a, Type 1 points are placed at the trimline or lateral moraine marking the LIAmax position and at the 1978–87 ice surface perpendicular to the flow direction, and as we assume that the cross-section profile of the glacier is the same during the LIAmax and 1978–87 then the vertical difference dh is the thinning at this location. This approach is the same as used by ref. 9. b, For Type 2 points we assume that the longitudinal shape of the glacier is the same during the LIAmax as in 1978–87. Points are placed at the LIAmax margin and at the 1978–87 margin, and assuming a longitudinal profile that does not change over time, the distance dL is used to find the vertical difference between the 1978–87 point and a point on the glacier at a distance of dL following the same flowline. Points for glaciers receding on steep slopes have been discarded.
a, Distribution of the two point types used to determine thinning between LIAmax and 1978–87. b, From the type 1 and type 2 points, net elevation change dhLIA is measured based on 3,003 point measurements from the LIAmax to 1978–87. Of the 3,003 pairs—that is, 6,006 point measurements—2,476 are measured as type 1 and 527 are type 2. The majority of the type 2 points are found along the land-terminating and slower-moving parts of the ice sheet, whereas type 1 points are found in valleys through which the ice flows and on nunataks. dhLIA values range between zero and −448 m (a negative value implies thinning). The largest dhLIA values are found along the major marine-outlet glaciers along the northwest and southeast coast and along the rim of the Qassimiut lobe (QL), while in contrast the lower dhLIA values are found along the slower-moving margins of the typically land-terminating ice sheet. In some areas around the ice sheet no trimlines are visible and/or the ice margin is in contact with the LIA moraines. Analysis of glacier front positions for outlet glaciers in the north, central west, southwest, and south using historical aerial photographs from the 1930s and onwards15,57,58 suggest that a few outlet glaciers, primarily land-terminating, have been stable or advanced since the LIA. In the northwest, central west, and southwest snow cover on the 1978–87 vertical aerial images is generally limited, which eases the distinction between freshly eroded bedrock, newly deposited glacial sediment, and non-eroded vegetated terrain surfaces. This supports the notion that if no trimline is visible on the photographs, then the ice margin is at an advanced and stable stage. Hence, the dhLIA and dLLIA values for points are zero. An example of a glacier that has advanced during the twentieth century is the Saqqap Sermia (SS)57 in the Nuup Kangerlua (Godthåbsfjord) complex in southwest Greenland. Here no trimlines are visible along the valley and the boundary between ice and vegetation cover is only interrupted by small meltwater channels, and at the glacier front no end moraines are visible on the meltwater plain. In the present setup we are not able to assign any post-LIA mass gain; however, as only a limited number of outlet glaciers have advanced and exceeded the LIA front position during the twentieth century we regard this mass gain as negligible relative to the ice-sheet-wide mass loss.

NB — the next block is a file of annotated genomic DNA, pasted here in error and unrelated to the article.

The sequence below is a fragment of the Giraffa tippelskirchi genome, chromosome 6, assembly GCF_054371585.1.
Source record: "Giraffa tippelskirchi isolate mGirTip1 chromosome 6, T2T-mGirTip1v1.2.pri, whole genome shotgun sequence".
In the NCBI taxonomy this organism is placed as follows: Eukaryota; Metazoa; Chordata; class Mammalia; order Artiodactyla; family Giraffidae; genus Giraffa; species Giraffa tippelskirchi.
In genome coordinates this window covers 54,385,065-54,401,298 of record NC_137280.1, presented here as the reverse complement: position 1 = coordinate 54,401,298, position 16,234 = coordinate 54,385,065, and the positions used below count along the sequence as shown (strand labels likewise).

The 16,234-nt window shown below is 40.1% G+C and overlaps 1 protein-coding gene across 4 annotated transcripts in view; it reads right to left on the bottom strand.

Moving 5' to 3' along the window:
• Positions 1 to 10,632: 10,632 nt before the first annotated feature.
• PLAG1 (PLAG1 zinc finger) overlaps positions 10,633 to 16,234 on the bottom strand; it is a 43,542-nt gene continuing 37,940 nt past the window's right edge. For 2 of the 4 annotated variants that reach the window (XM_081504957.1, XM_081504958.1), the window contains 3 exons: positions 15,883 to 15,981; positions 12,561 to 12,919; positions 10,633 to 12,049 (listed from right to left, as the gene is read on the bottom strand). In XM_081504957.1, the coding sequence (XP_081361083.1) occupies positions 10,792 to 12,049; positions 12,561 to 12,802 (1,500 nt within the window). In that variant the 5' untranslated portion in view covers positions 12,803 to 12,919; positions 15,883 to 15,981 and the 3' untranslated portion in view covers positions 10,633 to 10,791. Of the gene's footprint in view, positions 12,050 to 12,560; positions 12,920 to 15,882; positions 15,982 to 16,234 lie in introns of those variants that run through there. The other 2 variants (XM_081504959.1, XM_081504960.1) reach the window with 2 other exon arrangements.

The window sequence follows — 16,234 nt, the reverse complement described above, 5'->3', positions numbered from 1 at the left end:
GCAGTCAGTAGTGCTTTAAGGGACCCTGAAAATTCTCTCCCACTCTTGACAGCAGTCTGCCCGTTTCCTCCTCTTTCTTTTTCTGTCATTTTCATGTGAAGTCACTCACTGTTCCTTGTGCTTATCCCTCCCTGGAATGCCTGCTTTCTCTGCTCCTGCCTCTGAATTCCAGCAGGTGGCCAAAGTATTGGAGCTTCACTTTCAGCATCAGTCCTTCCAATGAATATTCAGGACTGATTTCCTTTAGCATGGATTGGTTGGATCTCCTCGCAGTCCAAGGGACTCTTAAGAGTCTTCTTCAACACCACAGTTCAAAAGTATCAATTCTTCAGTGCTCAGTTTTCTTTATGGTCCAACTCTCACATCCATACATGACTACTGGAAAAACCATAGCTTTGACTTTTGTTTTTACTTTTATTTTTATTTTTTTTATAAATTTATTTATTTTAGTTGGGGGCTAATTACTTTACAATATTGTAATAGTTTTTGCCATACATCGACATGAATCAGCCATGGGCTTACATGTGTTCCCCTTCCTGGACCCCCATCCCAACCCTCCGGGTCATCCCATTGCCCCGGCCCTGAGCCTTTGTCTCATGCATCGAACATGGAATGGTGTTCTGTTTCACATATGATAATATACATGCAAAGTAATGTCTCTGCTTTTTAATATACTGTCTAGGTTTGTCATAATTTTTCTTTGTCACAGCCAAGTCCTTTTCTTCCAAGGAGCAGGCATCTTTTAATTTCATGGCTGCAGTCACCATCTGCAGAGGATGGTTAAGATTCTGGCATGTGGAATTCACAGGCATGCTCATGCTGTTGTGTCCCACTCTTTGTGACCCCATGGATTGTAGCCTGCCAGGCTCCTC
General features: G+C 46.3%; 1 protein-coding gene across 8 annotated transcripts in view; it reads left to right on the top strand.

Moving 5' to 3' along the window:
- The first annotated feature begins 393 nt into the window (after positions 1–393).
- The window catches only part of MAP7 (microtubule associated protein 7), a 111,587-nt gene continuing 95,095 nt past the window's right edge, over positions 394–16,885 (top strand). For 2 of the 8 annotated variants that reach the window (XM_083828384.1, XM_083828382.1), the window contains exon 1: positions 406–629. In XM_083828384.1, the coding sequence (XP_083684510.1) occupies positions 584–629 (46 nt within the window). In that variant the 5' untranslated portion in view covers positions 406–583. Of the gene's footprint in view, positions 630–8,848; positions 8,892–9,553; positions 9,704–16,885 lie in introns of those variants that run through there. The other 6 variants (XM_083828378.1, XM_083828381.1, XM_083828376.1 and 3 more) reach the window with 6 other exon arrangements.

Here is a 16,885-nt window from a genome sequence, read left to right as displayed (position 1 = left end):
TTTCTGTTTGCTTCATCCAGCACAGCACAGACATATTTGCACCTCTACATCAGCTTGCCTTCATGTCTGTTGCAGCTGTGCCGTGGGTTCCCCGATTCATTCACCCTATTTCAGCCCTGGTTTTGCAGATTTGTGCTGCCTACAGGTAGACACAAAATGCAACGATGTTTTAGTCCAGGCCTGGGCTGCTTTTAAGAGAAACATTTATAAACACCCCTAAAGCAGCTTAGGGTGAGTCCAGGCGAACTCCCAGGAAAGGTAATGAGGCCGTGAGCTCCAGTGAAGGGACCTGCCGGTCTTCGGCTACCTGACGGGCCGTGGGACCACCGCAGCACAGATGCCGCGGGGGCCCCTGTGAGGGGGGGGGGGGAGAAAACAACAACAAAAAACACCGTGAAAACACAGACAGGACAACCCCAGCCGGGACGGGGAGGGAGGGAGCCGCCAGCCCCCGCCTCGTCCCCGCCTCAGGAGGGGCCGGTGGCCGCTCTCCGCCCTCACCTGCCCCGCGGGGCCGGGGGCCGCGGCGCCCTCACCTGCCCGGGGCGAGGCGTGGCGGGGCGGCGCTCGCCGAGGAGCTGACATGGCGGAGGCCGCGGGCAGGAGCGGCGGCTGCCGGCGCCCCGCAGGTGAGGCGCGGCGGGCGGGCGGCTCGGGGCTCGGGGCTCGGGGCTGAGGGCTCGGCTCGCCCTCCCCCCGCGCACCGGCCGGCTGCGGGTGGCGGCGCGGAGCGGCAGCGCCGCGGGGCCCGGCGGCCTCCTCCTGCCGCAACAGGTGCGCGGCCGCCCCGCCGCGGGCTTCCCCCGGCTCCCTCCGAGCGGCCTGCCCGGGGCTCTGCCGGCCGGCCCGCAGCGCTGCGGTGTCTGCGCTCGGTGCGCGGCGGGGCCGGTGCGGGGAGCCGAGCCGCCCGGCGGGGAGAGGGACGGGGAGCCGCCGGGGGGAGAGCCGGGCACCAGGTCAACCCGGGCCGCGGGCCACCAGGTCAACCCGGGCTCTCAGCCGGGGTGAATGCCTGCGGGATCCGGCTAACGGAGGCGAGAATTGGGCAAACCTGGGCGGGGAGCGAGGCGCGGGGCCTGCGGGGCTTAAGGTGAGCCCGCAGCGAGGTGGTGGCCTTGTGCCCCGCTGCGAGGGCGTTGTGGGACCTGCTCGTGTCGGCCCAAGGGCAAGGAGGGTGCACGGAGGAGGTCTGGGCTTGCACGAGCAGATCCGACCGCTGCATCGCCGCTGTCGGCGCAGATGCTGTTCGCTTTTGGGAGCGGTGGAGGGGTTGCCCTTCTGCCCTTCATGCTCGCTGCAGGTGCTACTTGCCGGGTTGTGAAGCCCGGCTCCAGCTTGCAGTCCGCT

a–c, Histograms of the horizontal (a) and vertical (b) co-registration displacements for each 50 km × 50 km grid cell show that the aero-photogrammetric DEM compilation is generally accurate to within 10 m horizontally and 6 m vertically with a precision greater than 4 m (1σ confidence level) (c). d–f, The horizontal (d) and vertical (e) components of the co-registration vectors between 50 km × 50 km sections of the aero-photogrammetric DEM compilation and ICESat laser altimetry are plotted with the root-mean-square error of stable terrain differences after adjusting for the three-dimensional mis-registration (f).
Ice discharge estimates and associated errors (vertical bars) from ref. 24 (black), ref. 3 (blue), ref. 21 (red), and ref. 56 (grey). We note that the used discharge estimates of ref. 21 are 15 Gt yr−1 greater than those of ref. 56, 30 Gt yr−1 less than those of ref. 3, and 110 Gt yr−1 less than those of ref. 24. Such discrepancies are attributed to differences in data availability and assumptions used for filling gaps or the method used to correct for SMB between the inland flux gates and the grounding lines21.
Extended Data Figure 8 Temporal variability of the mass balance expressed as cumulative eustatic sea level rise.
Reconstructed temporal mass balance during the period 1840–2012 derived using revised SMB estimates from ref. 10 and modelled ice discharge, calculated as a function of six-year average runoff. The uncertainty is assessed from a Monte Carlo simulation using 4,000 samples for each year.
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Kjeldsen, K., Korsgaard, N., Bjørk, A. et al. Spatial and temporal distribution of mass loss from the Greenland Ice Sheet since AD 1900. Nature 528, 396–400 (2015). https://doi.org/10.1038/nature16183